“the Lord is enthroned as King forever” Psalm 29In an airport, a friend of mine and I were charmed by the members of a high school choir returning from San Francisco, where they had sung at a number of places, ate fortune cookies and sourdough bread, and did, they said, all kinds of other fun things. Coming home, they were both tired and pumped, as only high school kids can be.
And they were remarkably talkative. We asked some young women if the whole bunch had been good. They said yes, except for some boys—“but you know how guys are.” We asked them if there were any romances. Only one.
“Maybe that’s okay,” I quipped. “After all, it’s probably good not too many of you left your hearts in San Francisco.”
They half-smiled at the old guy. Okay, it wasn’t a line that would land me a job writing comedy, but I was trying to be cute.
My friend, a guy half my age, looked at me and winced. “I don’t think they got that one,” he said.
I felt like donating myself to antiquity.
My guess is that once I get really old (there’s some irony in that line), I’ll be better adjusted to the thud my jokes create. It never dawned on me that those kids might not know a song I thought imprinted on the American psyche. I simply assumed we shared a world.
I remember precisely the last time I played basketball. I was pushing thirty. That night, I took a pass from a guard, came across the lane as pumped as those high school kids, went up off my left foot to take a kind of baby hook. But something strange happened. My body, like a sandbag, didn’t respond. My mind had me swooping through the air. My body had no notion of the same. I never got on the court again.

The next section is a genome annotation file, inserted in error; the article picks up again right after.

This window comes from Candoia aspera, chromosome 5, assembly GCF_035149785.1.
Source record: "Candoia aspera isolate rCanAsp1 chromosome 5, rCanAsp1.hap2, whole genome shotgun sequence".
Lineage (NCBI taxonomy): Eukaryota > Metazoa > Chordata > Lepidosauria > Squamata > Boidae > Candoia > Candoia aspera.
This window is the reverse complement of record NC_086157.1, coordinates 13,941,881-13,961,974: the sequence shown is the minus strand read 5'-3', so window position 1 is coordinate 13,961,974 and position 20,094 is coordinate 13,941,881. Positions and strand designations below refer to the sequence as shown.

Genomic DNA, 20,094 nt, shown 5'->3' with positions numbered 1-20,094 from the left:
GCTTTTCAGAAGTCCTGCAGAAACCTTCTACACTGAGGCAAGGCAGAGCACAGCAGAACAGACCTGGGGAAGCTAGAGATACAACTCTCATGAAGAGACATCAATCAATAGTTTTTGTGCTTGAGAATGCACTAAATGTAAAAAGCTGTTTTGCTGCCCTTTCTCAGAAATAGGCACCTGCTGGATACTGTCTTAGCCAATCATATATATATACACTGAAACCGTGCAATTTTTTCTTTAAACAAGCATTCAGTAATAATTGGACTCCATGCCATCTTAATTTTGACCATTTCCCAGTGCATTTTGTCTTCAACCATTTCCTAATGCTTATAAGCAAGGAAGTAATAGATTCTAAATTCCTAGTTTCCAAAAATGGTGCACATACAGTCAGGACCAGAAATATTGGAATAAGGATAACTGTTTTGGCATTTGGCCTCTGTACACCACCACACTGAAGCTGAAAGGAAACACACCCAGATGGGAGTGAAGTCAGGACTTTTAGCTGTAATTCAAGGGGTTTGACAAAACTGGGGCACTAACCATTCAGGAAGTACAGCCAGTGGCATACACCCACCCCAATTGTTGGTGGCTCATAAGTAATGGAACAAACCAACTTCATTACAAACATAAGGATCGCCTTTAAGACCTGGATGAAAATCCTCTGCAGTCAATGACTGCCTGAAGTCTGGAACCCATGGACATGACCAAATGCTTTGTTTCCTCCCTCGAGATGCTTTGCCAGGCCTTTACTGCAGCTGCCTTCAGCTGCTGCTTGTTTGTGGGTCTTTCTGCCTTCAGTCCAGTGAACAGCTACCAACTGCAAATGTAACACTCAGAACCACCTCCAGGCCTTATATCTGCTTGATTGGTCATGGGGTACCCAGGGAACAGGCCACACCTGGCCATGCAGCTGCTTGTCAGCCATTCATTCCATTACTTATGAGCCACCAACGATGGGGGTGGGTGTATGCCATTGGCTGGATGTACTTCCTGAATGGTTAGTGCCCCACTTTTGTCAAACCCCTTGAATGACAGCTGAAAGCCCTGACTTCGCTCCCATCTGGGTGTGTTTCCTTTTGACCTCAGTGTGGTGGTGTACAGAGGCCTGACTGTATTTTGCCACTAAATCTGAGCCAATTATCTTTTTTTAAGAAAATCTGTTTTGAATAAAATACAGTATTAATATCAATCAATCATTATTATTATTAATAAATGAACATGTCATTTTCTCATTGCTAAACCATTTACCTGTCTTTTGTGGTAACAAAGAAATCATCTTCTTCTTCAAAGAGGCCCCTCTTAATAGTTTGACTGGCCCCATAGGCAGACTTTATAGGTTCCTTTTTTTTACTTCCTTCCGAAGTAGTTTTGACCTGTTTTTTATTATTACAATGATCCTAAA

That’s the way I felt that day at the gate. The quip never got off the ground, even though it never dawned on me that it would do anything but score.
Finiteness is something I’m coming to understand far better as I get older. I know it physically, and have for a long time. I know it mentally—words don’t come as easily. I know it culturally; my jokes are starting to land as flat as my grandfather’s. I know it generationally; my college students say things I simply don’t understand, the way my own parents once didn’t understand me.
I don’t have the power to bend my mind around the word “forever.” But I know what David aims to tell us in this verse: that God’s knees don’t buckle. He doesn’t forget where he parked his car and hasn’t nodded off when he shouldn’t have.
He was—and he is—King of creation. He is infinite. He is forever.
That high school choir a couple of years ago offered a couple hundred fellow passengers something of their estimable repertoire as we sat, just a little bit later, on the tarmac and waited for a thundershower to pass, as God almighty held us in his hands, as he has, and does, and will. It was beautiful, one of the finest concerts I’d ever heard because it was so unexpected.
The Lord is enthroned as King forever, David says. His kingdom was, and is, and forever shall be—world without end. Amen.
Not to be forgotten, ever, in sunshine or rain. Always fresh, always always.